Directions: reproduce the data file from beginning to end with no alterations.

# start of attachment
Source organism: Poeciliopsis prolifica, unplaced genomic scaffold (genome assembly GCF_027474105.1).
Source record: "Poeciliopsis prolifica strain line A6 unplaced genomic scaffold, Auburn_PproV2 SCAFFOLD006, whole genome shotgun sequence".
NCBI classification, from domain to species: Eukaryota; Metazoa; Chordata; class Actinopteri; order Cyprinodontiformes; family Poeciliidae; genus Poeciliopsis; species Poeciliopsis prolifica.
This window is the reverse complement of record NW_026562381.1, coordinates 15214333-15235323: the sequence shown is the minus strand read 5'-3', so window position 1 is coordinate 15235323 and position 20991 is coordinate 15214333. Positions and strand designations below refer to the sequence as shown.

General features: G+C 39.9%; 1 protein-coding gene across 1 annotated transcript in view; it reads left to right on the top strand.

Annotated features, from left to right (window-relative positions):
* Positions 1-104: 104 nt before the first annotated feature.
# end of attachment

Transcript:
Source organism: Poeciliopsis prolifica, unplaced genomic scaffold (genome assembly GCF_027474105.1).
Source record: "Poeciliopsis prolifica strain line A6 unplaced genomic scaffold, Auburn_PproV2 SCAFFOLD006, whole genome shotgun sequence".
NCBI classification, from domain to species: Eukaryota; Metazoa; Chordata; class Actinopteri; order Cyprinodontiformes; family Poeciliidae; genus Poeciliopsis; species Poeciliopsis prolifica.
This window is the reverse complement of record NW_026562381.1, coordinates 15214333-15235323: the sequence shown is the minus strand read 5'-3', so window position 1 is coordinate 15235323 and position 20991 is coordinate 15214333. Positions and strand designations below refer to the sequence as shown.

General features: G+C 39.9%; 1 protein-coding gene across 1 annotated transcript in view; it reads left to right on the top strand.

Annotated features, from left to right (window-relative positions):
* Positions 1-104: 104 nt before the first annotated feature.